chapter  1
26 Pages

The Myelodysplastic Syndromes: History and Classification

ByDavid P. Steensma, John M. Bennett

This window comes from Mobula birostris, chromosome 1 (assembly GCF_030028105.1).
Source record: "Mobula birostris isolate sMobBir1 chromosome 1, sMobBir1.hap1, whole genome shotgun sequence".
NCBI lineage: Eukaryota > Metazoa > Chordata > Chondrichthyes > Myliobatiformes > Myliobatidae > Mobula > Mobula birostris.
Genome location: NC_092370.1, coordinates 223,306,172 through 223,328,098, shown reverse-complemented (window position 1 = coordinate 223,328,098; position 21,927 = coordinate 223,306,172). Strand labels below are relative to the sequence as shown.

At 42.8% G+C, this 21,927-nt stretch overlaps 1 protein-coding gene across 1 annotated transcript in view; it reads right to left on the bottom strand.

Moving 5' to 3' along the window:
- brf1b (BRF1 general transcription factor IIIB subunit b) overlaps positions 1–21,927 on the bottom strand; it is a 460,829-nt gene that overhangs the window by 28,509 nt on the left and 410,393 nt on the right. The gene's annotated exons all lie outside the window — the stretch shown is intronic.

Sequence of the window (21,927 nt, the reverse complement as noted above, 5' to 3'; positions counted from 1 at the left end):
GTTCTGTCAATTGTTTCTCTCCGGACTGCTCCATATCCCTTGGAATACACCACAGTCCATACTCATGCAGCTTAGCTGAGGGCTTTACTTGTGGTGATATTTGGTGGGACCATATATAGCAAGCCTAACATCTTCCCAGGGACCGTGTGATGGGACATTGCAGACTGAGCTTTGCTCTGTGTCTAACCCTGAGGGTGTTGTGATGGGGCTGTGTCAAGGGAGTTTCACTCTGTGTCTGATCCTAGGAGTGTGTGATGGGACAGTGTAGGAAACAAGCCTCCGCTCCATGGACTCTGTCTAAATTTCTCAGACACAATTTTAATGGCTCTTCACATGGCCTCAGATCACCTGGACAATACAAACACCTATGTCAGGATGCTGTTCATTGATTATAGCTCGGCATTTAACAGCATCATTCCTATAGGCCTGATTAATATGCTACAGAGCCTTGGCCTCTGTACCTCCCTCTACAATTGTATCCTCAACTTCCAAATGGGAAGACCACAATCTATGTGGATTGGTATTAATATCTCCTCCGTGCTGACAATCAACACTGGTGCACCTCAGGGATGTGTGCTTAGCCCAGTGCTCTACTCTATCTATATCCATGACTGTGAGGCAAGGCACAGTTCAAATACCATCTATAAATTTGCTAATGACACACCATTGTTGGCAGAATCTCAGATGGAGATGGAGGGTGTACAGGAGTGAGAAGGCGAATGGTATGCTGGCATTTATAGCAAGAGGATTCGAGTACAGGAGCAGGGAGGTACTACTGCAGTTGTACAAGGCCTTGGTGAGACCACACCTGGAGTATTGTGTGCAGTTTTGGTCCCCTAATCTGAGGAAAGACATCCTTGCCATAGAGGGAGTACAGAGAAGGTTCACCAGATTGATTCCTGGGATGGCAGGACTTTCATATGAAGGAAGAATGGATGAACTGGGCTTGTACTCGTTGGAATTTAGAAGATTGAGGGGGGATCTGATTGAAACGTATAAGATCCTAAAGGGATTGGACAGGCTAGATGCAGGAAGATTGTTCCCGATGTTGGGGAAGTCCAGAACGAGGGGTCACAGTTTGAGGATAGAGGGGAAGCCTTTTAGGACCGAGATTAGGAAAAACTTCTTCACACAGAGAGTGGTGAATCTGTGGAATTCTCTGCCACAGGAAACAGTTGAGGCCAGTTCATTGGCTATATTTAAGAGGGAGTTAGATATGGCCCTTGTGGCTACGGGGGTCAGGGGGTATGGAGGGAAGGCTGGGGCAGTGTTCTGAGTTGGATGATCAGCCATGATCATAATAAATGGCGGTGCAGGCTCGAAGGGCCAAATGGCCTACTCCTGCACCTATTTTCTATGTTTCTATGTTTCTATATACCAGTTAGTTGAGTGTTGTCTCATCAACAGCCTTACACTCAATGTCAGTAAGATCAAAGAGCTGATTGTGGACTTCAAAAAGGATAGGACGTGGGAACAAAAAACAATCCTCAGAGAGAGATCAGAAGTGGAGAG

The myelodysplastic syndromes (MDS) have probably existed as long as the human lifespan was stretched beyond the reproductive age. But the tools required for detection of MDS-accurate hemocytometers, biological stains capable of highlighting intracellular detail, and microscopes with reduced spherical aberration-and chromatic distortion-came into widespread use only at the end of the 19th century. In addition, clinicians rarely attempted bone marrow examination of living patients for diagnostic purposes until 1929, when a technique for sternal marrow aspiration was reported by Mikhail Arinkin in Leningrad (1,2). So the definition of MDS as a discrete clinical syndrome had to wait until the 20th century-just as the molecular solutions to MDS will surely belong to the 21st century, for similar reasons related to evolving technology.